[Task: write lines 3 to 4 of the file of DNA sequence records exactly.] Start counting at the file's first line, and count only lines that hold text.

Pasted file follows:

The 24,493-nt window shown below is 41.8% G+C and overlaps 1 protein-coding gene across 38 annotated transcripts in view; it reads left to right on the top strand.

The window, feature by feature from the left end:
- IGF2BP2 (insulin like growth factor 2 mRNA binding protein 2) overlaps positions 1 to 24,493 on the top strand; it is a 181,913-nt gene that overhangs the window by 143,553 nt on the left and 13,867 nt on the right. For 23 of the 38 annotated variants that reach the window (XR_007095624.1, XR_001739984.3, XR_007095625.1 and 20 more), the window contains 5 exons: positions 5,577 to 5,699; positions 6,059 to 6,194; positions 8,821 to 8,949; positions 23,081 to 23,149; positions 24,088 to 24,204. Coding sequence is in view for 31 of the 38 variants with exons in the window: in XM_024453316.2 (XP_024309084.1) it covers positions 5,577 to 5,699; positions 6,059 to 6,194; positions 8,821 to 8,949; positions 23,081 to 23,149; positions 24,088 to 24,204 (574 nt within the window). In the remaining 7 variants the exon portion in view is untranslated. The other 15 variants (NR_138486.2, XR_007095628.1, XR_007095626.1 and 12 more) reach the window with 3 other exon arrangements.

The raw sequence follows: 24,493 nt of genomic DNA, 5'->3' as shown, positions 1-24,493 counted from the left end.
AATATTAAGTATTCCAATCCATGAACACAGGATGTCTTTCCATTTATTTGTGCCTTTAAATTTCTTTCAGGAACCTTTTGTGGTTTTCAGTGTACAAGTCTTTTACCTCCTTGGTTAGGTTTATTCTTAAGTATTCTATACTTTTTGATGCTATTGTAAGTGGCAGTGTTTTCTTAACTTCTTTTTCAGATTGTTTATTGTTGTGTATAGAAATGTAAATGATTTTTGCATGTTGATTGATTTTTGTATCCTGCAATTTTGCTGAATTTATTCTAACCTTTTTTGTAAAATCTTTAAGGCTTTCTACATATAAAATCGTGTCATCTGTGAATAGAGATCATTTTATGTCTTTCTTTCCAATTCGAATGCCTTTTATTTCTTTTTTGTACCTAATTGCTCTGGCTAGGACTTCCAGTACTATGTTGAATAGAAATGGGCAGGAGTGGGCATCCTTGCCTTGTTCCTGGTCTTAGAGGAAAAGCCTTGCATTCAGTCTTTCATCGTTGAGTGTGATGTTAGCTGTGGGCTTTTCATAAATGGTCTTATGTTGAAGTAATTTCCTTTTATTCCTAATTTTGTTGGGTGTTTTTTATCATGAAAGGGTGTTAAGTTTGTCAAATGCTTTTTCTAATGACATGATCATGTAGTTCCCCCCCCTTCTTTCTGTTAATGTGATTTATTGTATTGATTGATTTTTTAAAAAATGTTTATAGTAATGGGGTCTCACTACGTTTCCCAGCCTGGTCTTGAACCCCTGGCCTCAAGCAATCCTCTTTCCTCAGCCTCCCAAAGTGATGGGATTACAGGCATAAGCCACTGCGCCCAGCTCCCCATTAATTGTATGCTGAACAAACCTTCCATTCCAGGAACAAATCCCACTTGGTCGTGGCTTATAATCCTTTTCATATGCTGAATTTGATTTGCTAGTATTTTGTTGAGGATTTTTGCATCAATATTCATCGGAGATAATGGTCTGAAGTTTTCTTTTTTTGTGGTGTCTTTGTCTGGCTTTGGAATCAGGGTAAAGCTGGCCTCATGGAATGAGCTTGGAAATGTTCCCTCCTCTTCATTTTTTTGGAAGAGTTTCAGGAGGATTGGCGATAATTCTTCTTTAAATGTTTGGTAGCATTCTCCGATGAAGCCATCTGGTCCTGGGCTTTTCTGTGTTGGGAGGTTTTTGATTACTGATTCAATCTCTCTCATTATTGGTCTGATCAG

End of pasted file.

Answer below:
- IGF2BP2 (insulin like growth factor 2 mRNA binding protein 2) overlaps positions 1 to 24,493 on the top strand; it is a 181,913-nt gene that overhangs the window by 143,553 nt on the left and 13,867 nt on the right. For 23 of the 38 annotated variants that reach the window (XR_007095624.1, XR_001739984.3, XR_007095625.1 and 20 more), the window contains 5 exons: positions 5,577 to 5,699; positions 6,059 to 6,194; positions 8,821 to 8,949; positions 23,081 to 23,149; positions 24,088 to 24,204. Coding sequence is in view for 31 of the 38 variants with exons in the window: in XM_024453316.2 (XP_024309084.1) it covers positions 5,577 to 5,699; positions 6,059 to 6,194; positions 8,821 to 8,949; positions 23,081 to 23,149; positions 24,088 to 24,204 (574 nt within the window). In the remaining 7 variants the exon portion in view is untranslated. The other 15 variants (NR_138486.2, XR_007095628.1, XR_007095626.1 and 12 more) reach the window with 3 other exon arrangements.

The raw sequence follows: 24,493 nt of genomic DNA, 5'->3' as shown, positions 1-24,493 counted from the left end.